Cats are cool. My cat is particularly cool. Except today. Today, she is not cool. This is because it’s 88 degrees (F) outside and I am too cheap to turn on the air conditioning. Poor kitty. She is suffering.
How are you, Moxie-Kitty? Are you having a good day today?
I’m pretty sure that is her “I am NOT Impressed” look. Or maybe, it’s her “Go away, I hate you,” look. I get them confused sometimes.
Anyway, while it’s quite hot out, the humidity is tolerable. As they say in the southwest part of our country, “it’s a dry heat”. That’s supposed to mean you’re not dripping wet all the time because the relative humidity is low. That’s supposed to suggest you aren’t sitting around, stewing in your own juices, like this pot roast is doing:
Please do not tell the people at Le Creuset that I put my fancy french oven on the grill. Even though it’s a second, and even though it’s sitting on a “pot burner”, they still might get upset. It is probably not appropriate.
Also, please do not tell the people at Le Creuset that I am cooking a pot roast in my fancy french oven (on the grill, nonetheless). I think you’re only supposed to do things like cassoulets and poached fish in your fancy french oven. Whatever the hell a cassoulet is, of course. But what do I know? I’m an ignorant American. I pronounce the “T” on my Le Creuset.
Anyway, I did not set out to discuss the merits of braising on the grill, except I can tell you that this is a surefire way to keep your kitchen a bit cooler in the summer. Not turning on the stove indoors definitely keeps the heat out of the kitchen, so to speak.
Nope. Today, I’m going to brag some more about my annoying garden. I know you haven’t had enough pictures of how the tomatoes, cucumbers, pumpkins, corn, and mutant basil are taking over at our little homestead. I know you can’t stand not knowing about all the squash sex that’s been taking place the last couple of days.
Check out these pumpkin blooms. Go ahead, they’re censored:
I wouldn’t want to expose my readers to full-on squash sex. That would just be tacky.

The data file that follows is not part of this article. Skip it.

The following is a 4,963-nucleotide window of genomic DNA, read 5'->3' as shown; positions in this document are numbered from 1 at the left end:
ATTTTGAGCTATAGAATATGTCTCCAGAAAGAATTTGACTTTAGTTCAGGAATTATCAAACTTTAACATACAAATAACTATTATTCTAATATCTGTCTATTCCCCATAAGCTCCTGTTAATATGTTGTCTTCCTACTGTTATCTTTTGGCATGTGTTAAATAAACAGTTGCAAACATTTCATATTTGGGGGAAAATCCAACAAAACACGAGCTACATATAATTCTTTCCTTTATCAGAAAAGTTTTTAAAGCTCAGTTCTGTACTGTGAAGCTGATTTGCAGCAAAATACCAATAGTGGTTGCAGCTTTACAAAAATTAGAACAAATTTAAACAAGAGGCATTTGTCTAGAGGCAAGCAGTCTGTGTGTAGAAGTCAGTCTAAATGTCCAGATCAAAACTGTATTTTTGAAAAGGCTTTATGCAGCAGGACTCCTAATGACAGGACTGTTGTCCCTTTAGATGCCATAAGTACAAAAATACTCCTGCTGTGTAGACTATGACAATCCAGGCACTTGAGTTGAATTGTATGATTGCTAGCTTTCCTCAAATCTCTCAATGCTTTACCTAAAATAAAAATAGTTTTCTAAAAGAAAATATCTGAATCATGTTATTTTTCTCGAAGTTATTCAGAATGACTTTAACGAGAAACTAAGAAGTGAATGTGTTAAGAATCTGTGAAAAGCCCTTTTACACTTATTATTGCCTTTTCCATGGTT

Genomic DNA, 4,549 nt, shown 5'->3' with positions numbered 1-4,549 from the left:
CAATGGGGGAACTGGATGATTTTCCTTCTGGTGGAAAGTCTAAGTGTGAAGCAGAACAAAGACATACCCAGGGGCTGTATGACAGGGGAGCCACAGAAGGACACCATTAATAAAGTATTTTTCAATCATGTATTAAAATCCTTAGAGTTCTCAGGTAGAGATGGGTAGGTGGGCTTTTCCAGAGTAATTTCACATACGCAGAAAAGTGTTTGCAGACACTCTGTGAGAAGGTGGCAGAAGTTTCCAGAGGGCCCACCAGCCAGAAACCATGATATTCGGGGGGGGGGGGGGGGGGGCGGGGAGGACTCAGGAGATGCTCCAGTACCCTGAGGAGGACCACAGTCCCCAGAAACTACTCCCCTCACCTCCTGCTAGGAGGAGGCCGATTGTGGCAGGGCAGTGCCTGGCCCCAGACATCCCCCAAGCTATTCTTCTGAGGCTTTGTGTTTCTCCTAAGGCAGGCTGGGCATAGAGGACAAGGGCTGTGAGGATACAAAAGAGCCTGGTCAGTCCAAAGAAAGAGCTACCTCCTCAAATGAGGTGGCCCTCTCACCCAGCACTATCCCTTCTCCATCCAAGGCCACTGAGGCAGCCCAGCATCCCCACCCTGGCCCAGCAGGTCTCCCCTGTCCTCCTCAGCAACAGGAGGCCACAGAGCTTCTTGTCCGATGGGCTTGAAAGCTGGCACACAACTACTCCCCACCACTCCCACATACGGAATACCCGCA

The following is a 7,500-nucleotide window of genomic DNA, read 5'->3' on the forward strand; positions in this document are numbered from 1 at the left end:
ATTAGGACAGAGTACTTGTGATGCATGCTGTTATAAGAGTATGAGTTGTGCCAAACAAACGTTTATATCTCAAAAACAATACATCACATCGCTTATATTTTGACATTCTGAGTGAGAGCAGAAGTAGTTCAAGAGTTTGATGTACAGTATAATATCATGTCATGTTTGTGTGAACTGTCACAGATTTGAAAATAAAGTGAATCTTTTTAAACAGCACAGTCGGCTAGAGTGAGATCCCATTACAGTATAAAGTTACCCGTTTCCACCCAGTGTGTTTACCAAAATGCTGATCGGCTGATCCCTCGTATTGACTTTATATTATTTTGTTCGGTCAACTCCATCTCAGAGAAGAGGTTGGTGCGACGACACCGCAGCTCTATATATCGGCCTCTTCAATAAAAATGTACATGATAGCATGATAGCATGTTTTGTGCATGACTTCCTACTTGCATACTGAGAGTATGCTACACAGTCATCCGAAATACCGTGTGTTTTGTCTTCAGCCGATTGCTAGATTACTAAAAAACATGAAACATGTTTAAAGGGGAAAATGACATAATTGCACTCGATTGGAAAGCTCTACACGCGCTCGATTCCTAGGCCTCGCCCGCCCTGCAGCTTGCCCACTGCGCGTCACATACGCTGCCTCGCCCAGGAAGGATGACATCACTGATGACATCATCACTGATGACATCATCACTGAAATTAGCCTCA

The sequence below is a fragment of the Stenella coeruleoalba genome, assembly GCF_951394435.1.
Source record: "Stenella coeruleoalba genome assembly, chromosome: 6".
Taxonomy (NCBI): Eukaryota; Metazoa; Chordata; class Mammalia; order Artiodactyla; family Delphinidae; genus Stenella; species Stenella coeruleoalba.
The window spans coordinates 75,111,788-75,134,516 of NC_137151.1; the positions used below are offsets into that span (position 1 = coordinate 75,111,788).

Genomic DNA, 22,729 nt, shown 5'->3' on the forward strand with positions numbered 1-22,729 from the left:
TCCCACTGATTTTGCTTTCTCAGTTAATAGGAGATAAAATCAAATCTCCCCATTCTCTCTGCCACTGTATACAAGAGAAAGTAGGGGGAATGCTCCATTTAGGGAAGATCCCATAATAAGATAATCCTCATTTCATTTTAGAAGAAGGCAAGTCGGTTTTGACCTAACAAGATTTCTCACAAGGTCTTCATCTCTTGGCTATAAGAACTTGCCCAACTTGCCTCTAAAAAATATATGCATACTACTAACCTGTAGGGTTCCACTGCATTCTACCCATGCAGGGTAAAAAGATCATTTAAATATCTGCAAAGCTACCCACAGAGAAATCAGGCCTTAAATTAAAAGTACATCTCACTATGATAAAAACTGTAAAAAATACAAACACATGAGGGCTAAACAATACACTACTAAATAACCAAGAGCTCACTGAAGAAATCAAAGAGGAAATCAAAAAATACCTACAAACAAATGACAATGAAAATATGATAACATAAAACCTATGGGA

Yeah, that’s what we do in our garden. Lots of sex going on, all day long.
There’s a money shot for you.
OMG, that was just gross. Okay, enough of this hideous entendre. It’s completely inappropriate and totally unnecessary.
In our neck of the woods, there’s a saying that corn ought to be “knee high by the Fourth of July”. It’s a midwest America thing. Don’t worry about it. Just go with the flow. Now, today’s the eighteenth of July, but I took this next shot on July 11, and I did it to show that we are right on schedule with things here in the garden. (I’ve been posting in a very timely manner, as you can see.) Anyway, as you can see by the following Highly Scientific Exhibit (“A”), we are in good shape:
Nothing but the best for you, my dear friends. Nothing but the best.
Anyway, I have done little else of late, other than to tend our garden. However, there is a little confession that should probably come out right about now. You see, with all this talk about gardens and curcurbitaceae sex and plants and harvests and whatnot, I’ve probably led you to believe that I’m a good gardener who mulches between the rows. Or at least, you’re probably thinking that I pull at least some of the weeds. Well, for this I apologize, as that assumption would be false.
For example, here is the pepper patch: